This week in Summit County history: Metal miners to meet, citizens should attend
Special to the Daily
This week in history as reported by the Summit County Journal 100 years ago, the week of Feb. 29 to March 4, 1916.
The Summit County Metal Miners’ association will meet next Monday evening and it is hoped that it will be one of the most enthusiastic events of recent years in Breckenridge.
Every miner, prospector, mine operator or mine superintendent, every merchant, professional man or wage earner of Summit County who can, should attend this meeting, for it will consider matters in which every one is or should be deeply interested. In Summit County, mining is the essential industry. On it, with few exceptions, every citizen depends for his income and livelihood, and it is his duty as a citizen and to his interest as an individual, to do all he reasonable can to advance the success of this industry.
Participate in The Longevity Project
The Longevity Project is an annual campaign to help educate readers about what it takes to live a long, fulfilling life in our valley. This year Kevin shares his story of hope and celebration of life with his presentation Cracked, Not Broken as we explore the critical and relevant topic of mental health.
Much machinery for mine and mill
Within the past two weeks, about ten cars of machinery and new equipment have reached Breckenridge for adjacent mining enterprises. Of this number, four cars have been distributed among the dredges, two have gone to the Old Union mill, one to the Jessie mill and the remainder to other active properties.
An electric separator, with generators and accompanying equipment arrived Tuesday and was immediately loaded for the Old Union. On the following day, a car for the Jessie was unloaded. Large pieces of machinery and other equipment for the dredges were delivered last week and smaller shipments have gone to the Wellington, Puzzle and other properties. All this indicated a lively period — unusually lively when taken into consideration that road conditions and general winter drawbacks are not calculated to encourage new undertakings.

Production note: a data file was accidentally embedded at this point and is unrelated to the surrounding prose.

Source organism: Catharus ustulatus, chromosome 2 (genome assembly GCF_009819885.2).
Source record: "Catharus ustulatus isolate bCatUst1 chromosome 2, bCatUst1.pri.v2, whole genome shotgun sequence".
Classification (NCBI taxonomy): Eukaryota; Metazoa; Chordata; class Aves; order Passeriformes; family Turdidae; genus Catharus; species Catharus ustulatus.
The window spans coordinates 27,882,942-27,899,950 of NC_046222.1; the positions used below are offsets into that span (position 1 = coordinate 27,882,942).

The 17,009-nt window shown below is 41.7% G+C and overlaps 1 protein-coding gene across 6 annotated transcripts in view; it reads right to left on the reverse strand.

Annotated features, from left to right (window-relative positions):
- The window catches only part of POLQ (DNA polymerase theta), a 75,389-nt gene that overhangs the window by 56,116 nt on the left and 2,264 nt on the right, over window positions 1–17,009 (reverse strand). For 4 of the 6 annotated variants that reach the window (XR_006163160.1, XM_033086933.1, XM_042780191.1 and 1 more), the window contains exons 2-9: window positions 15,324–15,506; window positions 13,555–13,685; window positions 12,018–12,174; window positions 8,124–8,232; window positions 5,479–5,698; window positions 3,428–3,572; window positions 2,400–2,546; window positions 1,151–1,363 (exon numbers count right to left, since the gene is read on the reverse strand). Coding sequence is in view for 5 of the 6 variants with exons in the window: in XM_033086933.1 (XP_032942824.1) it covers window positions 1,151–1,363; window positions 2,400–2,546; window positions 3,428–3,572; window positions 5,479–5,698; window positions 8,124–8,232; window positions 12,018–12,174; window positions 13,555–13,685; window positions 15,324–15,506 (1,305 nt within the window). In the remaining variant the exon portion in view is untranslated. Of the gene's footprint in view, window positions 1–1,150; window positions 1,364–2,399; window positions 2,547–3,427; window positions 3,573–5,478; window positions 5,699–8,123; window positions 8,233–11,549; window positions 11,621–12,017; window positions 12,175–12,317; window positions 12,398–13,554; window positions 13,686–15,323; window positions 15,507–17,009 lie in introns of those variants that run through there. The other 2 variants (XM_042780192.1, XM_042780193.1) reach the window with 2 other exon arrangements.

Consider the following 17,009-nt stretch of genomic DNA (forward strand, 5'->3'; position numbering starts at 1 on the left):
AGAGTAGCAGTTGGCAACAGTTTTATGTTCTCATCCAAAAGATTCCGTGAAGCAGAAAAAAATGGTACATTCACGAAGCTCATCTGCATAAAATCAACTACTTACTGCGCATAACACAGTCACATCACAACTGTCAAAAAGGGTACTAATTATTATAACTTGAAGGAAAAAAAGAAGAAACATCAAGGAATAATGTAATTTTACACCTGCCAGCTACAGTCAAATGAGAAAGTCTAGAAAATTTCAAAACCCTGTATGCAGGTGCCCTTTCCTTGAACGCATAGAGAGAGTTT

Two miners die in explosion at Birdseye
The premature explosion of nearly 70 pounds of powder at the Anderson tunnel two and a half miles above Birdseye on the C.&S., eight miles this side of Leadville, instantly killed John. F. O’Mera and resulted in death of James O’Niell several hours later on the train as he was being taken to Leadville.
The accident took place about 7:30 o’clock Thursday morning. Details are unknown, but it is believed that a full round of shots exploded before the men could escape. Dr. A.J. McDonald and Deputy Coroner Walsh were summoned to the scene where an inquest was held over O’Mera and O’Neill received every possible attention.
A small price to pay for affections
The demand of $10,000 for the alienation of her husband’s affections, made in a complaint filed in the Denver District Court by Mrs. Julia E. Snow against Mrs. Grace Elwell, was settled for $250.
Cannot prosecute for bigamy
Boulder — The charge of bigamy brought against Nathan A. Floyd, 77 years old, by his first wife, who was Mrs. Anna Tenhaeff of Denver, was dismissed on technical grounds. The motion to dismiss was on the claim that a wife cannot, under the Colorado law, testify against a husband unless the crime is alleged to have been against her personally, was upheld.
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